A recent live-streamed Heritage Foundation program in Washington, D.C., presented information that raises an intriguing question: Could Bloom Energy be the Theranos of fuel cells?
Theranos said its revolutionary technology could diagnose disorders and diseases using mere drops of patients’ blood. The claims had no basis in fact, and the company closed its doors on Aug. 31 amid investigations of securities fraud.
Bloom fuel cells convert natural gas into electricity via chemical reaction. The company says its technology is clean, green, affordable, healthy and safe. But does its product perform as claimed?
During the Heritage event, chemical engineer Lindsay Leveen, Delaware University climatologist David Legates and citizen activist John Nichols explained how Bloom populated its board with prominent public figures and was aided by key Delaware government officials in securing subsidies and preferential treatment that set the stage for its July 2018 IPO.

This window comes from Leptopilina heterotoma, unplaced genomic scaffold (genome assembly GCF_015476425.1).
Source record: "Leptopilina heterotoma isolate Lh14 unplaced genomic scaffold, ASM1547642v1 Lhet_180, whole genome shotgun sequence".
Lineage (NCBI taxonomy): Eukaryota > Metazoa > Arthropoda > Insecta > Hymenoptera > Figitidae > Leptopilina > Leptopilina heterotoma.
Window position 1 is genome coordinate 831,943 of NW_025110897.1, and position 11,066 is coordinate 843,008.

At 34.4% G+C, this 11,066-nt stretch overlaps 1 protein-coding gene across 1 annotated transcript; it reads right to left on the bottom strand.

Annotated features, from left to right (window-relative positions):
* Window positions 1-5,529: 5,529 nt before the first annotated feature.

Delaware’s Democratic legislature and governor enacted legislation allowing Bloom to claim it produces “renewable energy” simply because its fuel cells “could” run on “biogas” like methane from cows or landfills — even if they never have and always ran solely on conventional natural gas (Any gas-fired power plant “could” also burn biogas. Few would argue that this makes them renewable.)
State officials let Bloom build a large fuel cell facility in a sensitive coastal zone area. The company says it generates no hazardous materials. But manifests and other documents show that its process does result in hazmats, which are stored on site or transported for disposal in Delaware or other states.